They had seen enough destruction; they wanted to construct. They built the Interstate Highway system, the St. Lawrence Seaway[…], and more. They had seen enough killing; they wanted to save lives. […] They had learned in the army the virtues of a solid organization and teamwork, and the value of individual initiative, inventiveness, and responsibility. They developed the modern corporation while inaugurating revolutionary advances in technology, education, and public policy.17
Same rhetoric and appraisal can be found with Brokaw. His “Greatest Generation” “helped convert a wartime economy into the most powerful peacetime economy in history. They made breakthroughs in medicine and other sciences. They gave the world new art and literature. They came to understand the need for federal civil rights legislation”18. Mourning the dead – arguably a key response to seeing war as tragic – commands almost no attention to either Ambrose or Brokaw, and the transition from war to civilian life is inevitably painless. On top of that, they emphasize, values these veterans learned in the Army and at the front (for instance self-confidence and endurance) made them model citizens and incredibly successful in their subsequent civilian lives.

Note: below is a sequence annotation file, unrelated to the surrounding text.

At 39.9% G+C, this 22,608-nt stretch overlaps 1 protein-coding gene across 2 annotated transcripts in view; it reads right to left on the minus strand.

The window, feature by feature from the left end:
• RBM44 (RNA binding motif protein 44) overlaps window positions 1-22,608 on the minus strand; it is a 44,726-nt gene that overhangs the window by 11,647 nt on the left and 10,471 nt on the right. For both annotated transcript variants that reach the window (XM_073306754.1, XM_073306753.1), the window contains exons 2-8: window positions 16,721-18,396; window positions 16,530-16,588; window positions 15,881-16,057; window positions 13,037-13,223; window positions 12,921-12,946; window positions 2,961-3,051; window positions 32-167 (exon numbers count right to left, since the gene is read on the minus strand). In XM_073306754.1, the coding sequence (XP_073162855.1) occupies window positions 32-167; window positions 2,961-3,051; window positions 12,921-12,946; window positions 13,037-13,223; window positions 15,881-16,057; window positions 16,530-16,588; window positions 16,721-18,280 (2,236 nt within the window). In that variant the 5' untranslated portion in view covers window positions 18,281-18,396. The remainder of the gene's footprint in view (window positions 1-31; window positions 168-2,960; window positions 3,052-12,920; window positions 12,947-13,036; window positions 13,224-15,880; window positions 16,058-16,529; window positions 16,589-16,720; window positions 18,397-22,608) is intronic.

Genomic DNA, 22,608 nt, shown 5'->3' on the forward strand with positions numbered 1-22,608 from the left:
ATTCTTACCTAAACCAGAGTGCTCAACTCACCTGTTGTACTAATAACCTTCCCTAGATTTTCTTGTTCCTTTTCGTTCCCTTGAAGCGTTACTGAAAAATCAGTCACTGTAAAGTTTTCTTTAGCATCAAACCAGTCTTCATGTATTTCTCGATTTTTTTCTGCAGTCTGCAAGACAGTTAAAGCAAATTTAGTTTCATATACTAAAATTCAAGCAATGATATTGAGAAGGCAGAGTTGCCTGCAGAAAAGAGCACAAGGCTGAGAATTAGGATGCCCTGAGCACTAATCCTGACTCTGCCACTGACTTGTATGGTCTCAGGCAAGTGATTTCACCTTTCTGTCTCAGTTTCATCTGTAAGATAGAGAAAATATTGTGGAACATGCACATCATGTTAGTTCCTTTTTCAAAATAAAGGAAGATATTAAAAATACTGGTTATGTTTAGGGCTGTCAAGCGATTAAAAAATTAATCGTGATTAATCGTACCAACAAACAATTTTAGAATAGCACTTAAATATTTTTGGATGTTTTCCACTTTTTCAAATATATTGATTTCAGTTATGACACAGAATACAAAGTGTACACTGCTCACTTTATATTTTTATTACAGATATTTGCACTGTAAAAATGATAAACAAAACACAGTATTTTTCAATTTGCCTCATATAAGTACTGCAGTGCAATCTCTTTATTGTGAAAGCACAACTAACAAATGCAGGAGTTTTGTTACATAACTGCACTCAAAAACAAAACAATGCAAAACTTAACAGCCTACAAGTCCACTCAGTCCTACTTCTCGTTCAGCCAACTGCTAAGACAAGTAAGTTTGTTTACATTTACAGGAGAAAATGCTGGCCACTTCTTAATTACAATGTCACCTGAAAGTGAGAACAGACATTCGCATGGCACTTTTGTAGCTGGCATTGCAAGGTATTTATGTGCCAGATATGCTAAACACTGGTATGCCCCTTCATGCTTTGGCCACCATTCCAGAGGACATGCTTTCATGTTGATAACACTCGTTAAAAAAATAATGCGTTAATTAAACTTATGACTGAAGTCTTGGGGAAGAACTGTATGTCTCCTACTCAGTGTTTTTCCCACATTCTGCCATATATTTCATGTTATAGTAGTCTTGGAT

1 Hayden White. “The Modernist Event”. In Vivian Sobchack (ed.) The Persistence of History: Cinema, Television, and the Modern Event. New York: Routledge, 1996, p. 20.
2 See John Bodnar. The “Good War” in American Memory. Baltimore, MD: The Johns Hopkins University Press, 2010. This is also true for other nations that had fought in the war and their contested public histories. This discussion, however, merely focuses on the American perspective.
3 Jay Winter has noted that these terms have to be used with caution, since memory is not additive. He contends that “[d]ifferent cohorts cannot simply and easily be conflated into something called collective memory, especially if it is packaged in national terms”. In a recent “memory boom”, however, both are used frequently, if not to say inflationary. See Jay Winter. Remembering War: The Great War between History and Memory in the Twentieth Century. New Haven: Yale University Press, 2006, p. 183-184.